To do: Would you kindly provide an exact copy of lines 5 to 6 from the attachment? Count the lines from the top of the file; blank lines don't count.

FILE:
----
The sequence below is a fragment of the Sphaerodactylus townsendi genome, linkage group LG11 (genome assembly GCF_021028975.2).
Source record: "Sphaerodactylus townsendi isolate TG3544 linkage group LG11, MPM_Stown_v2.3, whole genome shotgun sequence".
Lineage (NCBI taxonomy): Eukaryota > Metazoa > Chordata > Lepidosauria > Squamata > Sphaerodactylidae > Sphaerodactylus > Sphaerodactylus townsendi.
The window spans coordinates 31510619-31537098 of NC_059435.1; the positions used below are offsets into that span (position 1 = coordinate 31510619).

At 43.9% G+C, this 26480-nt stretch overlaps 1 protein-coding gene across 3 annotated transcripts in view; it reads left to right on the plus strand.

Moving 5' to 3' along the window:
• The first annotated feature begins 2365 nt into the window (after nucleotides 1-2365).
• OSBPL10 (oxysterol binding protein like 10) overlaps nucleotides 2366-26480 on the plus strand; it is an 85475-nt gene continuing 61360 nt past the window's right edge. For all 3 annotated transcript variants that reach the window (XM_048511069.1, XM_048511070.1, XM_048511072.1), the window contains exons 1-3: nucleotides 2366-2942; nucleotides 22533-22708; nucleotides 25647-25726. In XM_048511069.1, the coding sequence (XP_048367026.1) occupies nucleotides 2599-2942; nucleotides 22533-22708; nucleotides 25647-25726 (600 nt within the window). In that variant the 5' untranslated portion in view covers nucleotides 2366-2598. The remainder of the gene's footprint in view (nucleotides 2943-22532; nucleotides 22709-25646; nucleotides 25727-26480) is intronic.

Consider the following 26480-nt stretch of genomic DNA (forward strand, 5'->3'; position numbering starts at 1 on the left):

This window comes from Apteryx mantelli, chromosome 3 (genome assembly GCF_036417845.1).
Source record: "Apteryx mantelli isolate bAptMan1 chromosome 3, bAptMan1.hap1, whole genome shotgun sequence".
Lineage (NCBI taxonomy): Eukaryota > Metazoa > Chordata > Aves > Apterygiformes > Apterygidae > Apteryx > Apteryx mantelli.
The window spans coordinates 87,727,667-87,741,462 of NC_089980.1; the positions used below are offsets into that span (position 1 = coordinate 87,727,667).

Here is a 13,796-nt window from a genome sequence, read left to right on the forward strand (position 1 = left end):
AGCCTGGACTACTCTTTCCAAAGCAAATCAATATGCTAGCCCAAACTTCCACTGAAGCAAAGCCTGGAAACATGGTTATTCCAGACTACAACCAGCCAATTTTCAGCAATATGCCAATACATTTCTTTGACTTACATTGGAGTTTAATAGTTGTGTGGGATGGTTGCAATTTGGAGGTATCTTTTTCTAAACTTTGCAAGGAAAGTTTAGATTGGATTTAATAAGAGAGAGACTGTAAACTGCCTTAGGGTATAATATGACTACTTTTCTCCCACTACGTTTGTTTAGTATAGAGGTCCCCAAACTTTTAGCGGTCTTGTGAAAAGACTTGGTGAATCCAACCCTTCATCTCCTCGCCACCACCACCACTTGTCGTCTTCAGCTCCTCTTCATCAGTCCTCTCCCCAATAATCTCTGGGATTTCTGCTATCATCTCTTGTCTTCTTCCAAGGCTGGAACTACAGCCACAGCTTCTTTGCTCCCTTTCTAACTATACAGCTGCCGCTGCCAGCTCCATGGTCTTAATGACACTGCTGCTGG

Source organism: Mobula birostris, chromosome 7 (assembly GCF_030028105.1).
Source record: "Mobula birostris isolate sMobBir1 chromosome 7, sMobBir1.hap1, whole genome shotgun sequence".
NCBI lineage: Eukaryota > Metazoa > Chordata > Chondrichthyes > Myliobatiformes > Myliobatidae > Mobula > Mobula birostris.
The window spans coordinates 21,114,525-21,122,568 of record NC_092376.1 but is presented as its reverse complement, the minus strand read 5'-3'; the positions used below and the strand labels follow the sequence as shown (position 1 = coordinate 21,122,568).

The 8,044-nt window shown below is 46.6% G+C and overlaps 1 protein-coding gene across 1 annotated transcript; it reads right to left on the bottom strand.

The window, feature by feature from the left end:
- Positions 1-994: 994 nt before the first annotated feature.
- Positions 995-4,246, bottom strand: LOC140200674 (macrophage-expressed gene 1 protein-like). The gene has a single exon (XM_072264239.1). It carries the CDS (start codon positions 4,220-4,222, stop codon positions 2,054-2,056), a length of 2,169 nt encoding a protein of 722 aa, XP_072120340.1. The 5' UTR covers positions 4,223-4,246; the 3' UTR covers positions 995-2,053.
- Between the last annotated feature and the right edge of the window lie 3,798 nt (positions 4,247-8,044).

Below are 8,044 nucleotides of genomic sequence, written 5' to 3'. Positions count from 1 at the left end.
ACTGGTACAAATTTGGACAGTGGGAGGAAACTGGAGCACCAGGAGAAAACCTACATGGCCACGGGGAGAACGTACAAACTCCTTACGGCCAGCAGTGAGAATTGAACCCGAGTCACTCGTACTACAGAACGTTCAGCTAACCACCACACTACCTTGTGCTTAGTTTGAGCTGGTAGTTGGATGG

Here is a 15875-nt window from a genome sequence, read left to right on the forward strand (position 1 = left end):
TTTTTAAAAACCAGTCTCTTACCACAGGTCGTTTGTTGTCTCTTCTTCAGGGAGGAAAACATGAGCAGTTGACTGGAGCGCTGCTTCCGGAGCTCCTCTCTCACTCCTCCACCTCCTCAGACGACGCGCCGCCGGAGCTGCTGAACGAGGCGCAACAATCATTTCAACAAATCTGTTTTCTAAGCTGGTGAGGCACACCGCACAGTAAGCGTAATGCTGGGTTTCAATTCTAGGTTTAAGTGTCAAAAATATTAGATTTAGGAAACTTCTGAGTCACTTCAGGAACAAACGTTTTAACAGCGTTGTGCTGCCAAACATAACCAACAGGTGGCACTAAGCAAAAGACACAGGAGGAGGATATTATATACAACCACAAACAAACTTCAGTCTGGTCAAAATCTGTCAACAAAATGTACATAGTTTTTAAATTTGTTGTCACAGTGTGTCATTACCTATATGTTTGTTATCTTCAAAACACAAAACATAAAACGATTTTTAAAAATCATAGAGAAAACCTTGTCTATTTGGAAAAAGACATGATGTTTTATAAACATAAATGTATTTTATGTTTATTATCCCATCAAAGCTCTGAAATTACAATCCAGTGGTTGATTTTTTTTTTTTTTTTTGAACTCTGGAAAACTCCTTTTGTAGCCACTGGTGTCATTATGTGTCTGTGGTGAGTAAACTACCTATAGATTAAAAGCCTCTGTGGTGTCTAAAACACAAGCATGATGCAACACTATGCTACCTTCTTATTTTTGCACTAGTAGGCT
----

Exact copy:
At 43.9% G+C, this 26480-nt stretch overlaps 1 protein-coding gene across 3 annotated transcripts in view; it reads left to right on the plus strand.

Moving 5' to 3' along the window: